Statistics on people who are sexually assaulted or raped
People who are sexually assaulted or raped have a higher risk of contracting sexually transmitted infections. For example, marital rape can be deeply traumatic in a relationship that the spouse would otherwise abuse. The consequences of sexual abuse are far beyond physical trauma survivors are more likely to experience rape as adults or intimate partner violence.
National Rape, Abuse and Incest Network (RAINN)
According to the Centers for Disease Control and Prevention (CDC), one in three women and one in four men will experience sexual assault at some point in their lives, including physical contact. In addition, the National Rape, Abuse and Incest Network (RAINN) states that many types of sexual assault can cause trauma from sexual assault. This can include actual and attempted rape as well as unwanted sexual contact. Nearly 5% of active-duty women and 1% of all men reported unwanted sex.
For example, the National Women’s Survey 8 (epidemic survey of 4,008 women) found that the prevalence of PTSD due to rape and lifetime sexual violence was 32% and 30.8%, respectively, compared with 9.4% of cases caused by non-criminal injuries (for example a car accident). It is estimated that up to 94% of rape or sexual assault victims experience symptoms of PTSD in the United States.
Rape survivors and trauma
It is important to remember that what you experience is a normal response to rape trauma. On top of that, like many rape survivors, you can fight PTSD, anxiety, and depression. When looking into the facts about rape and how to get help, it is expected that the symptoms you experience will be confusing, given the trauma of the assault. Unfortunately, too many survivors still face stigma and guilt, making it difficult to seek help.
Dworkin spoke to NPR about the findings of his study and shared his views on where society and science should move forward to prevent attacks and help survivors heal. In addition, there have been several reviews of the treatment for rape and sexual assault (e.g., Falsetti, 1997 — A review of treatment for civilian PTSD; Foa, Rothbaum & Steketee, 1993; Foa & Rothbaum, 1998) that provide the background material for this web-based overview focusing on empirically supported treatments.
In the 2005 and 2011 NICE Manuals for adults, psychodynamic psychotherapy, trauma-focused cognitive behavioral therapy, and eye movement desensitization and processing are recommended to support PTSD if you or a loved one may need it after sexual assault or rape.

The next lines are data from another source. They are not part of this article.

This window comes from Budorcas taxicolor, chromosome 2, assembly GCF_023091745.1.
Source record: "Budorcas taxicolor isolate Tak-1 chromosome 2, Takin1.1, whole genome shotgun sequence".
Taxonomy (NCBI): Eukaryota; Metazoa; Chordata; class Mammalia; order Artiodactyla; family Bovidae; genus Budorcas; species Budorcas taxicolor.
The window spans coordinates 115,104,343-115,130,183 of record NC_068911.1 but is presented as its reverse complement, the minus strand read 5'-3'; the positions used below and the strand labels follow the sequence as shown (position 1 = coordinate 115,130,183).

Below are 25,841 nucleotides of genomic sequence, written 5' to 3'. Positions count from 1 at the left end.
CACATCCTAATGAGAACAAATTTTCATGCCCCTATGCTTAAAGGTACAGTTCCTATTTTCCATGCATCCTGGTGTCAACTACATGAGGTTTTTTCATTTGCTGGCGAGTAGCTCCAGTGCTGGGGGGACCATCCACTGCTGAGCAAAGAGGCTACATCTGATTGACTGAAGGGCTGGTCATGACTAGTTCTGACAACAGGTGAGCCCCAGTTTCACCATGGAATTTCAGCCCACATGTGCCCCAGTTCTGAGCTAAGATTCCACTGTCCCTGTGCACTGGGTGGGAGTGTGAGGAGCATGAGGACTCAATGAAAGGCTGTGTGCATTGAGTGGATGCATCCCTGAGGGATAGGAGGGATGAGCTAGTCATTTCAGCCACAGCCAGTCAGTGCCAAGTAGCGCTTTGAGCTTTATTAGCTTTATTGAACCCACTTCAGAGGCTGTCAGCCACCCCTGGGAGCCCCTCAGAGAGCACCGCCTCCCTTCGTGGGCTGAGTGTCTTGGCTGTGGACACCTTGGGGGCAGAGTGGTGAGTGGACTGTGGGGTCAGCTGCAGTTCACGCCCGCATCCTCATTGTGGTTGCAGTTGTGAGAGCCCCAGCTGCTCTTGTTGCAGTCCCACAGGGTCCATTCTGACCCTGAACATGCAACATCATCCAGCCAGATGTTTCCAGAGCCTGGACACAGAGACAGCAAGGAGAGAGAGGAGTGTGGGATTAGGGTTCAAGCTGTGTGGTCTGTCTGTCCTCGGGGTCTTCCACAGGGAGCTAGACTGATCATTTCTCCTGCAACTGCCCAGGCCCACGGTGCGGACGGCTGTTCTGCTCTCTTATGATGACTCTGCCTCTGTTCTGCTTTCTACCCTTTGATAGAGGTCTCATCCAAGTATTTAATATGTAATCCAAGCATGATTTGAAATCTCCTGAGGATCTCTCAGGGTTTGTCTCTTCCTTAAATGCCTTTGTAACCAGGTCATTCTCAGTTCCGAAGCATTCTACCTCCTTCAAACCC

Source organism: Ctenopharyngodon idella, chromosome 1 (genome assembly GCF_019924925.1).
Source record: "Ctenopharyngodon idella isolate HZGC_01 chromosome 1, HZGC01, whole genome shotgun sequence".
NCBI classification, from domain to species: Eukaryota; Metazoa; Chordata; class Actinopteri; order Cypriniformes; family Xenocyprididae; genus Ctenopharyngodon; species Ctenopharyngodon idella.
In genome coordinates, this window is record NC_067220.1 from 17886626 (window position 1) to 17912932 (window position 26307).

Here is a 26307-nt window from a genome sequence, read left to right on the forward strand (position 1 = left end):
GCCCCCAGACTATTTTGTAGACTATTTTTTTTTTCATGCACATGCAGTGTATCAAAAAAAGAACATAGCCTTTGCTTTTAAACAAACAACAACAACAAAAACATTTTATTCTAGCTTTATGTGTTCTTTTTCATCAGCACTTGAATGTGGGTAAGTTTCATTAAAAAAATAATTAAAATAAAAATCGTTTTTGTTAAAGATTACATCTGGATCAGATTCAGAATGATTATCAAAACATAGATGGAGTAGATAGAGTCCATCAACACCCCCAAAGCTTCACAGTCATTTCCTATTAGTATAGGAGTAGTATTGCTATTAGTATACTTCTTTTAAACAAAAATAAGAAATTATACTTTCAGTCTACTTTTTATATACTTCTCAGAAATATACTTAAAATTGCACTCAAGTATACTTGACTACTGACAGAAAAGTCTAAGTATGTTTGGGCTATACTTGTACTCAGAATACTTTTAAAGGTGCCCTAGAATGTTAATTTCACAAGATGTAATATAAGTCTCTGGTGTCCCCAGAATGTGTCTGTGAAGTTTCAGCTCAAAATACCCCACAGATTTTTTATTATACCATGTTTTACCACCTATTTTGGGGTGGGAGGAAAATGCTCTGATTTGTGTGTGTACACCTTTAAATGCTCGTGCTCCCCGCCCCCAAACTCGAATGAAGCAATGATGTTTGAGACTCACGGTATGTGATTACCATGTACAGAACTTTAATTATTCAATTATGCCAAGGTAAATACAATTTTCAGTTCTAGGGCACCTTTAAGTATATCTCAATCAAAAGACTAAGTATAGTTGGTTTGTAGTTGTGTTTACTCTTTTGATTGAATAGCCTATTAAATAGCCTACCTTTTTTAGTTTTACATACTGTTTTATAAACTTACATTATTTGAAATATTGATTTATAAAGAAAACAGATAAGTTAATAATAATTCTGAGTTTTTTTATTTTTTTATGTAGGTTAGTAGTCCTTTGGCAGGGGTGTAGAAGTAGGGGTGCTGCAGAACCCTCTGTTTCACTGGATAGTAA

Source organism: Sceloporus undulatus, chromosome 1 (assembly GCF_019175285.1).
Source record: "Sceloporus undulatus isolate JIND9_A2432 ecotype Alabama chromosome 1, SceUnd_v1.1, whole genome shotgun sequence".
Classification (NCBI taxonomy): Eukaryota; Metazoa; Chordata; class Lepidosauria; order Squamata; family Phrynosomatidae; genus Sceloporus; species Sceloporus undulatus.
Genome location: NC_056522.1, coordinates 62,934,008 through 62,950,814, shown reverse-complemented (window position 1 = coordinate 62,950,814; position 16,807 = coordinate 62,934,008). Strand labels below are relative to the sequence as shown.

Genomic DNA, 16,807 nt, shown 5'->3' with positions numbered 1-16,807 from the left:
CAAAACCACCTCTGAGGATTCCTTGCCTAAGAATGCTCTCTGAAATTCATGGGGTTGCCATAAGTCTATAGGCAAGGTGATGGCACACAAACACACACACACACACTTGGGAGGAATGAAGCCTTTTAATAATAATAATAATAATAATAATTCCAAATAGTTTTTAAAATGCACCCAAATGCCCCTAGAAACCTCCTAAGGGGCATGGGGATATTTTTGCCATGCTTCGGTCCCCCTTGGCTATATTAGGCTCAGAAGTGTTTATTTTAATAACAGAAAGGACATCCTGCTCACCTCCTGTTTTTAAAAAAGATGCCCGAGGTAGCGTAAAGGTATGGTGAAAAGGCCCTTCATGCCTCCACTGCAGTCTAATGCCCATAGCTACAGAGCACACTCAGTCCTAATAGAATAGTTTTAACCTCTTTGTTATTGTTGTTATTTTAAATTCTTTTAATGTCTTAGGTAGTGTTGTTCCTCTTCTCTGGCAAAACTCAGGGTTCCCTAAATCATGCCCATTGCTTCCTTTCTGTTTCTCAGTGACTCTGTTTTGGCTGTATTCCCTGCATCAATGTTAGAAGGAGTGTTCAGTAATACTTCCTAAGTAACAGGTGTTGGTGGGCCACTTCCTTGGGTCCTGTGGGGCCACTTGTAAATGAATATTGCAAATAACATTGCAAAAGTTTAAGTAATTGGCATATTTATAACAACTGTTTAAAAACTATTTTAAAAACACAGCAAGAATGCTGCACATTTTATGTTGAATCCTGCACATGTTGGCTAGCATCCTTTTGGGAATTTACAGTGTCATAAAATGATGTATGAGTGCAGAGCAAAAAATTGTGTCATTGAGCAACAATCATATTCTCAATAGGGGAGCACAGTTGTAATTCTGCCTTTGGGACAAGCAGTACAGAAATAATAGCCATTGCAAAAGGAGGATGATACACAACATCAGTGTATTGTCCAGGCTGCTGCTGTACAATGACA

The official website of the CPT explains that cognitive processing therapy is effective in reducing PTSD symptoms associated with a variety of traumatic events, including child abuse, fighting, rape, and natural disasters. There are several effective and evidence-based treatments for the treatment of post-traumatic stress disorder (PTSD) and interpersonal difficulties that can arise from sexual abuse and assault. We offer three research-backed traumatic therapies to help survivors of sexual relations and rape find healing and relief from their PTSD symptoms.
Early interventions are briefly discussed in terms of therapeutic approaches. Still, the focus is on treating PTSD and other problems in women who have not recently been raped, as those who have been previously abused are more likely to be seen as mentally ill medical workers. In general, therapies that are effective for reducing the symptoms of PTSD associated with rape and sexual abuse are behavioral and cognitive-behavioral.
A slow process to recover from a rape-related injury is to defy the poisonous and accusatory myths of victims of sexual abuse – that alcohol use makes a sexually abused person accountable for things that get out of hand or for violent rape – can help guide the treatment of victims sexual abuse.
CPT is often the first treatment that our therapists will use on victims of sexual assault or rape, especially if the trauma was recent. Since the late 1980s, CPT was developed by Dr. Patricia Resick in St. Louis and worked at the University of Washington to treat PTSD in sexually abused survivors. Although there have been other RCTs for the treatment of PTSD associated with childhood sexual abuse, the trauma-focused CBT (TF-CBT) treatment program.